A leading Chinese COVID vaccine resumes trials after brief pause

November 12, 2020, 5:42 AM UTC

Brazil reversed its decision to suspend trials of a coronavirus vaccine from Chinese developer Sinovac Biotech Ltd., allowing tests to resume less than 48 hours after being halted amid criticism the initial pause was politically motivated.

In a statement posted on its website Wednesday, health agency Anvisa said it initially got “precarious data” on a “grave” event, which led it to suspend the study late Monday. The agency added that it reversed its previous ruling after receiving new information, and that it will keep monitoring the case.

On Tuesday, Sao Paulo’s Instituto Butantan, which partnered with Sinovac to produce the vaccine locally, criticized the suspension, saying it was not warned of the move and that the reported death of a volunteer was not related to the shot.

Sinovac’s vaccine has become the focus of an escalating feud in Brazil. President Jair Bolsonaro stepped up criticism of CoronaVac last month, saying China lacks credibility to come up with solutions for the coronavirus crisis and that people wouldn’t feel safe with the shot “due to its origin.”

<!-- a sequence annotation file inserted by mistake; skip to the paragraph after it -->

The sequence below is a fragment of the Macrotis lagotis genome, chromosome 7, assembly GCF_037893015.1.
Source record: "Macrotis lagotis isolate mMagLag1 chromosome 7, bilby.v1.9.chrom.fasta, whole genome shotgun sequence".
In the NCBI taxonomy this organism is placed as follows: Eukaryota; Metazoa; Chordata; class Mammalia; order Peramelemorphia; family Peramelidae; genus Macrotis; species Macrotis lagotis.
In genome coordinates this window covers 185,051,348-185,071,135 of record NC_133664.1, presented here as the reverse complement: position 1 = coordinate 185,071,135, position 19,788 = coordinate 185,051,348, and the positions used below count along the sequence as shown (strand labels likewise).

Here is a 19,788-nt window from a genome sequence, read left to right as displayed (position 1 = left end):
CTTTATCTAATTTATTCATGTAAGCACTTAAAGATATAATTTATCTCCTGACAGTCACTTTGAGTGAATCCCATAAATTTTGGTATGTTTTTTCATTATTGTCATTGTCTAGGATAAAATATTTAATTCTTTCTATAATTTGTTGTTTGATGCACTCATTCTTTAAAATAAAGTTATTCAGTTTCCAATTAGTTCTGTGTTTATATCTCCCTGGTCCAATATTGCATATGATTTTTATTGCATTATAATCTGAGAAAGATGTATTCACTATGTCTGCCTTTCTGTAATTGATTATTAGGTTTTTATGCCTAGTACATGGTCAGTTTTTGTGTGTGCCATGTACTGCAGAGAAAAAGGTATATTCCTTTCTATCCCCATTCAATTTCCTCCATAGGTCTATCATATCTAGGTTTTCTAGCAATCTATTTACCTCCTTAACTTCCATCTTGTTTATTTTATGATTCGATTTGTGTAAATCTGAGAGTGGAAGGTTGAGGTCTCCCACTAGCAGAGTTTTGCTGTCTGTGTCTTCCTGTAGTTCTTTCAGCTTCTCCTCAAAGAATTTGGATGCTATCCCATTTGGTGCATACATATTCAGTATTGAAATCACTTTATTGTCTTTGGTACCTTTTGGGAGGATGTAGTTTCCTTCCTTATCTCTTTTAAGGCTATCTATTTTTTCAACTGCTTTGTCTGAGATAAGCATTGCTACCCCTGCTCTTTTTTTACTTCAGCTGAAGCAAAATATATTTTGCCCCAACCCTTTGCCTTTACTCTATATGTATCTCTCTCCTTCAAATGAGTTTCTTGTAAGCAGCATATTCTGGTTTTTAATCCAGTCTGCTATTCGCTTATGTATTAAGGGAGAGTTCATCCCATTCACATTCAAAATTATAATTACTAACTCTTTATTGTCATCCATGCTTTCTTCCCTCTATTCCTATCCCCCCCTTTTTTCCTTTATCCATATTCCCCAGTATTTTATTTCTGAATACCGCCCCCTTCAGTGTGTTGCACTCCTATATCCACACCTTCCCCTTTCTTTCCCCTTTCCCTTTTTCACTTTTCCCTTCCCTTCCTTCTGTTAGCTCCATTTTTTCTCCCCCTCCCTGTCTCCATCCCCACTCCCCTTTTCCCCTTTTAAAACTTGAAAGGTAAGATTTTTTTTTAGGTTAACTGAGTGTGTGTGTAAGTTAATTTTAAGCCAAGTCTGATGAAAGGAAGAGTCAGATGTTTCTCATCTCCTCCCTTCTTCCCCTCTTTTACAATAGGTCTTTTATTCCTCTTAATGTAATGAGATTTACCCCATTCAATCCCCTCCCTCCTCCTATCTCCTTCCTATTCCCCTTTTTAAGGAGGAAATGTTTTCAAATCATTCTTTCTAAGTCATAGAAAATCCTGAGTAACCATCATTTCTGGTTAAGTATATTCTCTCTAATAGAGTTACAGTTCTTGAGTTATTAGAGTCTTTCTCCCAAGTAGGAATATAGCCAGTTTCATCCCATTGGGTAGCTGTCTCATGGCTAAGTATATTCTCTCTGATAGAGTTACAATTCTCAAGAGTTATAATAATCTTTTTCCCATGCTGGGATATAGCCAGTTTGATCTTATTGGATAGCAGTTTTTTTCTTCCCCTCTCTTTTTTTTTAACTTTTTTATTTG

Chinese vaccine developers have been compelled to find countries where the coronavirus is still spreading to host their final-stage trials, since the Asian nation’s domestic outbreak has been largely contained. Geopolitical tensions have affected the development process due to growing hostility toward Beijing from some countries over a range of issues like trade and the pandemic’s origins.

After the trial was paused, Bolsonaro on his Facebook account responded to a supporter and appeared to celebrate the decision, writing, “another win for Bolsonaro.” He has not commented on the resumption of the trial.

The Butantan researchers have suggested the participant could have died in a traffic accident, while Anvisa said earlier it had no information about the potential cause of death being suicide as reported by local media.

“The decision to interrupt without having all the details seems premature,” said Juarez Cunha, head of the Brazilian Immunization Society. “Given Butantan’s credibility, I am sure if there was any suspicion of a related grave adverse event, the researchers themselves would have called attention to it and suggested the suspension.”

Sinovac said in a statement on its website earlier this week that it’s confident in the safety of its vaccine.

Halts to investigate serious adverse events are not uncommon in large-scale drug trials and two western developers — AstraZeneca Plc and Johnson & Johnson — paused their vaccine trials in recent months due to such incidents, only to re-start them after investigation.

Chinese vaccine developers have been at the forefront of the global race to create an effective immunization against the virus. The push has taken on vital importance as countries look to move beyond COVID-19 and more definitively re-open their economies.

Unlike American pharmaceutical firm Pfizer Inc., which this week revealed “extraordinary” positive preliminary data from final-stage trials of its candidate developed with BioNTech, no Chinese developer has yet publicized data on the efficacy of their shots.